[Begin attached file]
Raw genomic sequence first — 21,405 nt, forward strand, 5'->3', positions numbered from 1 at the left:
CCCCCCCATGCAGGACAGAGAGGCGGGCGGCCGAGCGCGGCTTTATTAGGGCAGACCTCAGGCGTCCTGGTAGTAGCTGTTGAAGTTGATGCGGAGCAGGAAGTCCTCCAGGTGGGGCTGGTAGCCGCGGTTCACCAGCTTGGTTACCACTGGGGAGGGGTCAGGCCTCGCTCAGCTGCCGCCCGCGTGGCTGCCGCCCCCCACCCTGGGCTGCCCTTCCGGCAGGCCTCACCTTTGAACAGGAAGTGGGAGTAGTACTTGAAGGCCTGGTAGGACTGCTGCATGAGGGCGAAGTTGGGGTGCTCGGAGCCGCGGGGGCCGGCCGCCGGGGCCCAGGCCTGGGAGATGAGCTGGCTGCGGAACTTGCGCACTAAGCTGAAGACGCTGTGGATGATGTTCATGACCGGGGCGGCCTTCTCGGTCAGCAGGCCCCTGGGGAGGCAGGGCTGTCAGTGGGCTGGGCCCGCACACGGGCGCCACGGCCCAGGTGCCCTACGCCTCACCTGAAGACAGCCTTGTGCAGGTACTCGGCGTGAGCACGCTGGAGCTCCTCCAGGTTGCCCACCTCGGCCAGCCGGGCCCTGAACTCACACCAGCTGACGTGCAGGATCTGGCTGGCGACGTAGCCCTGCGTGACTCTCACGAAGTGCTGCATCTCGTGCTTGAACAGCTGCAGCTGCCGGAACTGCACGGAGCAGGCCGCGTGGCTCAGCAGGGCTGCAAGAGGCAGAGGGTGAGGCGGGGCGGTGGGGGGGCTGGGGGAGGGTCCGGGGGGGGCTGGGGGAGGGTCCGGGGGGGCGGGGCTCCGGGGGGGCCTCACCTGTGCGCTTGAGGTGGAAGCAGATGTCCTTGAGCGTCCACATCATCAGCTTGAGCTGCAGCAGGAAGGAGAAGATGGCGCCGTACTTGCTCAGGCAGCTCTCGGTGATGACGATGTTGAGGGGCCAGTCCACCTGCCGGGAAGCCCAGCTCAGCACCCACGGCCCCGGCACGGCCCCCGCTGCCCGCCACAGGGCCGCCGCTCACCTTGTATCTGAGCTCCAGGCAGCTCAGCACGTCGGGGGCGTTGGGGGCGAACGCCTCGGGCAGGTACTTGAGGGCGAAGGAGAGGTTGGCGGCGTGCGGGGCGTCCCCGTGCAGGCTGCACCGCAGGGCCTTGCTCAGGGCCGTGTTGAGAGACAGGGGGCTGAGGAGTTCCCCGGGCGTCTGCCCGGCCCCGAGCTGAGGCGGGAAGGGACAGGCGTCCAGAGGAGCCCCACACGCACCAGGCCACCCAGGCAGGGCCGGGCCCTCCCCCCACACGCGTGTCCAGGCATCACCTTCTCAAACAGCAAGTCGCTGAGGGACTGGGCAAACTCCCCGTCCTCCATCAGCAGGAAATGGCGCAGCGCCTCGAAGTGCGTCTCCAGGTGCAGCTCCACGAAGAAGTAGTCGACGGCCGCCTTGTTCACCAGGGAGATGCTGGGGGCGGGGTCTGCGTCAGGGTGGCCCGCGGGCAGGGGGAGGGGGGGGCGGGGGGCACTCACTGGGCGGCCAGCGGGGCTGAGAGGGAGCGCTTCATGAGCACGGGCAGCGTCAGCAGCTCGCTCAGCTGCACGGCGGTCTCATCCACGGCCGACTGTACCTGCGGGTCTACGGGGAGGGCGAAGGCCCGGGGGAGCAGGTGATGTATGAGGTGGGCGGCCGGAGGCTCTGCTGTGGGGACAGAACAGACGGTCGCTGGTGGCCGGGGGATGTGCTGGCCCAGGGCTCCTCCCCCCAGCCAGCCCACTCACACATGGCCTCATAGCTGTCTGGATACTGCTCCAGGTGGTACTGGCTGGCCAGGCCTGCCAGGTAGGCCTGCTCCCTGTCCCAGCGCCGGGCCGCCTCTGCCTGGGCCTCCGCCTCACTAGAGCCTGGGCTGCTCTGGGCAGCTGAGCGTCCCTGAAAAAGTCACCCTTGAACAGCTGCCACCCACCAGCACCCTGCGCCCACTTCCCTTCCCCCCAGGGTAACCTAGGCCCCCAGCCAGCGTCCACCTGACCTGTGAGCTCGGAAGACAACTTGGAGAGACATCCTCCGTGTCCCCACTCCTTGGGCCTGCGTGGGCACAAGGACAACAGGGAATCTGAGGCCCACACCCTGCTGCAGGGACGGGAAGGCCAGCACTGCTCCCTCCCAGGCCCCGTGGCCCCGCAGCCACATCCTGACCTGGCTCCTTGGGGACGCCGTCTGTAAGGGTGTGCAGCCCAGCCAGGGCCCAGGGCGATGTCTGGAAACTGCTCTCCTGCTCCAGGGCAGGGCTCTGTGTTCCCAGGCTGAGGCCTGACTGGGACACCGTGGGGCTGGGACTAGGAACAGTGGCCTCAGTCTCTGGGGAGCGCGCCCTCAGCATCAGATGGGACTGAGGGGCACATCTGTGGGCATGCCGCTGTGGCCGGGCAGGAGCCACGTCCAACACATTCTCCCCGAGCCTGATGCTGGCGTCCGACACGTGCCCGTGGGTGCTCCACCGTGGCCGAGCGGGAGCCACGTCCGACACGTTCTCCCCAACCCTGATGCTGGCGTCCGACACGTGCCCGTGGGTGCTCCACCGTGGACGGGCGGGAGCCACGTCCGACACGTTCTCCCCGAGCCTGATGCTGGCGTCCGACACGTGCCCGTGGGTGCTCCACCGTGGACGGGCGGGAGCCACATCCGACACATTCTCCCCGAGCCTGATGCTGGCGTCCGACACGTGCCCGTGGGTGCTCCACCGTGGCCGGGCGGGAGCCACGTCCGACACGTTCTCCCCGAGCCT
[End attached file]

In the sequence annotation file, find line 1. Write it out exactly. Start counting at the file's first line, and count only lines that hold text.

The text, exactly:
Raw genomic sequence first — 21,405 nt, forward strand, 5'->3', positions numbered from 1 at the left: